Details of the "economic stimulus" plan

So you've heard by now that you might be getting a check from the Federal Government. Something about it wanting consumers to spend, spend, spend to give our economy a little boost. Some are calling this a "tax rebate," while others are calling it a stipend. Nothing is final yet, but this is how it looks like things will pan out:
  • About $150 billion will be sent out to families, with a typical family getting $300 to $1,200.
  • Anyone who worked last year would get $300, even if they didn't earn enough to pay any income taxes.
  • If a worker did pay income taxes, the check would be $600. A married couple with both people working would get $1,200.
  • Any family with children would receive an additional $300 per child.
A single person making $75,000 or a married couple making $150,000 or more won't get a dime. Congratulations, you're financing another handout to those who are less financially successful than you.

Some opponents of the current plan say a "tax rebate" should only be available for those who actually paid income taxes, and I tend to agree. If this is really about refunding tax money to stimulate the economy, then the rebates should go to those who actually paid the income taxes to start with. Those on the opposite side of the argument say low-income and middle-income people are more likely to immediately spend the money, which is what our economy needs. (Apparently we don't need saving or investing, which is what higher income people are likely to do with the money.)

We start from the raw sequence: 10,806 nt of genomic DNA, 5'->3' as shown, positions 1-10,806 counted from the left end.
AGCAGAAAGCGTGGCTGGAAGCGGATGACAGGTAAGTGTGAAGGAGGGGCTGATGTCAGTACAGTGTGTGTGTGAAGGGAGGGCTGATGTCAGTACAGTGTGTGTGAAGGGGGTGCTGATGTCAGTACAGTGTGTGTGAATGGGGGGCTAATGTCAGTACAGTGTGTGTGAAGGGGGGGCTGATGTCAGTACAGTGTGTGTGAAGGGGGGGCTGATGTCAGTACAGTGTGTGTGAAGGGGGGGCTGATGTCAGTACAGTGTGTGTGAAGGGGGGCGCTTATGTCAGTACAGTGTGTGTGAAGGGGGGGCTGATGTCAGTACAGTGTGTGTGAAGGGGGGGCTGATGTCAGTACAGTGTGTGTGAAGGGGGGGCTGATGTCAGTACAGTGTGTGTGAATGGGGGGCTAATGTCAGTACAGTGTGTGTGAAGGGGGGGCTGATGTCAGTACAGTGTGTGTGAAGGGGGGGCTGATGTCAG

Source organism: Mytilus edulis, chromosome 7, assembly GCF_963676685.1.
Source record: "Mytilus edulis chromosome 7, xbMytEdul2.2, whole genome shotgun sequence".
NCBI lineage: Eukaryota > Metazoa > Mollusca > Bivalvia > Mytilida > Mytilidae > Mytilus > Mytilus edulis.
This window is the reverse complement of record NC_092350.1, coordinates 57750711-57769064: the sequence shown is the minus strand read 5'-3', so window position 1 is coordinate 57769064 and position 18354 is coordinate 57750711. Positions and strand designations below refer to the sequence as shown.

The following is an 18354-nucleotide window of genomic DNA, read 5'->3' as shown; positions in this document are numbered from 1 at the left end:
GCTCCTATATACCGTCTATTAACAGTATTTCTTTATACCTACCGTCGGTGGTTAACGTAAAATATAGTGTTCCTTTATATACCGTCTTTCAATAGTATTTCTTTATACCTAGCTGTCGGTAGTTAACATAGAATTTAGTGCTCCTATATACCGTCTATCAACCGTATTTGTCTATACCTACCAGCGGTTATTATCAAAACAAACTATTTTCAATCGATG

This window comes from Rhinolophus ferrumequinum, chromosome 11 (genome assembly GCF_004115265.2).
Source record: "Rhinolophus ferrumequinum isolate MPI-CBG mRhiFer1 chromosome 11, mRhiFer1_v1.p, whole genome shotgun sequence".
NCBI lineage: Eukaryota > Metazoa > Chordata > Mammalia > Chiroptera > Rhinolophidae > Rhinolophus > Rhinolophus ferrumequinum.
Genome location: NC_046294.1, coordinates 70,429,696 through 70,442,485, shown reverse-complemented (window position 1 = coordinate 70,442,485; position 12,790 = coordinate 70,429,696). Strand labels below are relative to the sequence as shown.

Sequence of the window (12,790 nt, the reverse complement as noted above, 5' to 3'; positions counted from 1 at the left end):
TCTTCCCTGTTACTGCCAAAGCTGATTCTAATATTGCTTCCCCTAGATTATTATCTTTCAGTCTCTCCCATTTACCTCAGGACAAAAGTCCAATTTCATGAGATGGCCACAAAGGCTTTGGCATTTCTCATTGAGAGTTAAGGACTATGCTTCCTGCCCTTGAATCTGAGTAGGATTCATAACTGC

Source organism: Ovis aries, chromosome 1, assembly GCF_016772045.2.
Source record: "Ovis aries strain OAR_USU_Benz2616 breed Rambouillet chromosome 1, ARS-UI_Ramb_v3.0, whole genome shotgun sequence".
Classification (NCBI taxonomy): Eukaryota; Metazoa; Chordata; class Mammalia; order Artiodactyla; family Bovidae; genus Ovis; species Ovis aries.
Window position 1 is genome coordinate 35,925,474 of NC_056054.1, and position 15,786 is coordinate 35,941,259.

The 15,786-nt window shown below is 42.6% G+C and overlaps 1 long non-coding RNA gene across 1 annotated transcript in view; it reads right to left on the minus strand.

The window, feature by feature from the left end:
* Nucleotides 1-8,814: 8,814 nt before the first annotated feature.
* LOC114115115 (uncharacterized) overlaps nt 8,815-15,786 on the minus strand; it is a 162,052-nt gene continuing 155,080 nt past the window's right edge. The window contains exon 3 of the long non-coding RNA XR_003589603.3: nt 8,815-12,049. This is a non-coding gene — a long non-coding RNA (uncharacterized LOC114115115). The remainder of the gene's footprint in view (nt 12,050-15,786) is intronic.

Experts say it's likely that this plan will be implemented without much fighting between politicians. There are some proposals, however, to offer extended unemployment benefits and food stamps. Those proposals are up in the air and it's questionable whether or not they'll be implemented.

Tracy L. Coenen, CPA, MBA, CFE performs fraud examinations and financial investigations for her company Sequence Inc. Forensic Accounting, and is the author of Essentials of Corporate Fraud.

Tax Tips for the Blind

Anyone whose field of vision falls at or below 20 degrees, who wears corrective glasses but whose vision is 20/200 or less in his best eye, or who has no eyesight at all, meets the legal definition of being blind and is eligible for certain tax deductions.

Read More

Brought to you by TurboTax.com

What Is a 1099-G Tax Form?

The most common use of the 1099-G is to report unemployment compensation as well as any state or local income tax refunds you received that year.

Read More

Brought to you by TurboTax.com

Filing Tax Form 2441: Child and Dependent Care Expenses

There are a number of eligibility requirements you must satisfy before potentially receiving a child or dependent care credit, so it's a good idea to familiarize yourself with the rules before preparing Form 2441.

Read More

Brought to you by TurboTax.com

7 Requirements for the Child Tax Credit

The Child Tax Credit can significantly reduce your tax bill if you meet all seven requirements: 1. age, 2. relationship, 3. support, 4. dependent status, 5. citizenship, 6. length of residency and 7. family income. You and/or your child must pass all seven to claim this tax credit.

Read More

Brought to you by TurboTax.com
Read Full Story
Your resource on tax filing
Tax season is here! Check out the Tax Center on AOL Finance for all the tips and tools you need to maximize your return.